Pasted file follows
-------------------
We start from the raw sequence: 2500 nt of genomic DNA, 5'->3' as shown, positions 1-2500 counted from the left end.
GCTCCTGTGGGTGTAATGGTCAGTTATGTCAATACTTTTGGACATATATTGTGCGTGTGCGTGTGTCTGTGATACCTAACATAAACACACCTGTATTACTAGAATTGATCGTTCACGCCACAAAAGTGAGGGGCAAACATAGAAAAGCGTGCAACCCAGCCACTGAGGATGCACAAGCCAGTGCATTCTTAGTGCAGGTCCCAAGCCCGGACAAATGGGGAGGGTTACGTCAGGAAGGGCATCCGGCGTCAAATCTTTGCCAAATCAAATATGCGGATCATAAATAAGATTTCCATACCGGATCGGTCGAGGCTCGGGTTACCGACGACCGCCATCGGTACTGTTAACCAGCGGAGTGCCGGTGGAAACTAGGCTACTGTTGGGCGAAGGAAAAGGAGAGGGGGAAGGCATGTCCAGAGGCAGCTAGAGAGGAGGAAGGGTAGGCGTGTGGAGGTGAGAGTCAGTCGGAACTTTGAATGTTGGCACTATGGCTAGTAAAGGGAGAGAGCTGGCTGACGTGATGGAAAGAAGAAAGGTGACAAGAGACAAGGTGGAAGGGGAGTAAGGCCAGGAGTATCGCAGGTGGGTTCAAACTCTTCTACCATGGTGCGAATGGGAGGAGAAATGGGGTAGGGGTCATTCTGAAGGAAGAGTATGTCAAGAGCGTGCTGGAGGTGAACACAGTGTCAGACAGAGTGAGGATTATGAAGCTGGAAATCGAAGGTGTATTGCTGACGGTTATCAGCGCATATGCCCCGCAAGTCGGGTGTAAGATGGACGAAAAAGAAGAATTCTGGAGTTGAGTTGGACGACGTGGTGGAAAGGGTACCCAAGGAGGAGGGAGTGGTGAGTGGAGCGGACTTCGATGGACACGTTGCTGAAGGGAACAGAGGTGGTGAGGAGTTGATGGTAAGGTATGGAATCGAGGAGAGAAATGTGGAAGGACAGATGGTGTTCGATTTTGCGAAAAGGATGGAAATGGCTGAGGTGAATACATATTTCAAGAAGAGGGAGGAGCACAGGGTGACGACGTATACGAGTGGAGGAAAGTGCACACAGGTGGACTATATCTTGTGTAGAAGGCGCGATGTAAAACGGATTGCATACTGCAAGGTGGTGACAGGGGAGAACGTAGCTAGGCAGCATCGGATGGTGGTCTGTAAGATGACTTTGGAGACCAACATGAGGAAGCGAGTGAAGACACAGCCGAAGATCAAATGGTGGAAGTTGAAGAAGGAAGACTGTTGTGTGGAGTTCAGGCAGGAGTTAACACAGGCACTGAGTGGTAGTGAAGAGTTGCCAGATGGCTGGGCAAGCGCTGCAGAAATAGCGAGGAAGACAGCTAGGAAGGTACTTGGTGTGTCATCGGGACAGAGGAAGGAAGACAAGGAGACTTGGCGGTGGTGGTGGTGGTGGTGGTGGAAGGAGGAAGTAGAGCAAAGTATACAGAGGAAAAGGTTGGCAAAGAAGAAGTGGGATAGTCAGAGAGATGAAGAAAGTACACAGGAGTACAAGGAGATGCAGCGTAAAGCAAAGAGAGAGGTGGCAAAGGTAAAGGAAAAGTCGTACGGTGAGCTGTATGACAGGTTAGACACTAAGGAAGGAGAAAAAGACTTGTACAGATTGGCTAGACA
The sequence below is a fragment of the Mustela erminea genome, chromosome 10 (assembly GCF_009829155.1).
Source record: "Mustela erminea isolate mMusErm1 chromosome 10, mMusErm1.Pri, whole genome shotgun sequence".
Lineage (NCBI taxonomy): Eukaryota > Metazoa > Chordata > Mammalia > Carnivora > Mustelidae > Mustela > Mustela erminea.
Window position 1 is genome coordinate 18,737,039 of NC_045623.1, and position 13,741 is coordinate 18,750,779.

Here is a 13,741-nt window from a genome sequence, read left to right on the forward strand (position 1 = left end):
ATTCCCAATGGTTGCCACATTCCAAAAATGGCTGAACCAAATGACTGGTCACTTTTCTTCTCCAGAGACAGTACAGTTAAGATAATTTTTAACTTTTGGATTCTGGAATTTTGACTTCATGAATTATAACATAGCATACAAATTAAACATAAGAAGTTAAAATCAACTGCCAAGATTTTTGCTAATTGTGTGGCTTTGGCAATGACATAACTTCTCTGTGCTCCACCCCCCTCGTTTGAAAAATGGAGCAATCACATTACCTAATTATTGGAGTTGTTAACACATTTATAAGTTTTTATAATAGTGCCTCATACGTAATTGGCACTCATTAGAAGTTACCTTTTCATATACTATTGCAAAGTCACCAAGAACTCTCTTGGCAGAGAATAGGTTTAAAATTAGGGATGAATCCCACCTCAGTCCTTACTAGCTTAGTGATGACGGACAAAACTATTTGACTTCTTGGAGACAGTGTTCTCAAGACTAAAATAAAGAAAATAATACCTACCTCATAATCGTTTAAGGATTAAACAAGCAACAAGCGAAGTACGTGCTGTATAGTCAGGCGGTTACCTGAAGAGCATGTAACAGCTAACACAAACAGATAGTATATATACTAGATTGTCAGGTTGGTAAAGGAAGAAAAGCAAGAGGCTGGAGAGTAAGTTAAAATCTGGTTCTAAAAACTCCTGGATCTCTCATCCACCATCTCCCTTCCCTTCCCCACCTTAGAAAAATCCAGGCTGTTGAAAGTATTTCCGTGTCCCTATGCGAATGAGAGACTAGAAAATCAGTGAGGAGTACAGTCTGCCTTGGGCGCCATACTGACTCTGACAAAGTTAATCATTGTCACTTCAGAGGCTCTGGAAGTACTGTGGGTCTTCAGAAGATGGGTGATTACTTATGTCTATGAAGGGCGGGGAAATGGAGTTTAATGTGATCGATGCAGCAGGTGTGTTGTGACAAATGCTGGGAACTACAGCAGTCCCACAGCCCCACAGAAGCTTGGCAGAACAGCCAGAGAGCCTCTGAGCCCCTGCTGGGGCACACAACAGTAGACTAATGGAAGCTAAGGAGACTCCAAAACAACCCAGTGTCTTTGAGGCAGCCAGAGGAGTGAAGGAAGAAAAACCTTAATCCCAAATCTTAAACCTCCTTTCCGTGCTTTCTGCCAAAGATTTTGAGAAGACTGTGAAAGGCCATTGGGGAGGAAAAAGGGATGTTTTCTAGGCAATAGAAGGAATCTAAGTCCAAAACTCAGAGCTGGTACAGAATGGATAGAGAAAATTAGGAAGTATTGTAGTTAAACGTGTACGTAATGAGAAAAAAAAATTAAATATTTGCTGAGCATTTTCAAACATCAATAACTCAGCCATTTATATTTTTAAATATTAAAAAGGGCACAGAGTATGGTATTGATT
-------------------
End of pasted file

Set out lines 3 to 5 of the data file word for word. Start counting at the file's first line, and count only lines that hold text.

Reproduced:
The sequence below is a fragment of the Mustela erminea genome, chromosome 10 (assembly GCF_009829155.1).
Source record: "Mustela erminea isolate mMusErm1 chromosome 10, mMusErm1.Pri, whole genome shotgun sequence".
Lineage (NCBI taxonomy): Eukaryota > Metazoa > Chordata > Mammalia > Carnivora > Mustelidae > Mustela > Mustela erminea.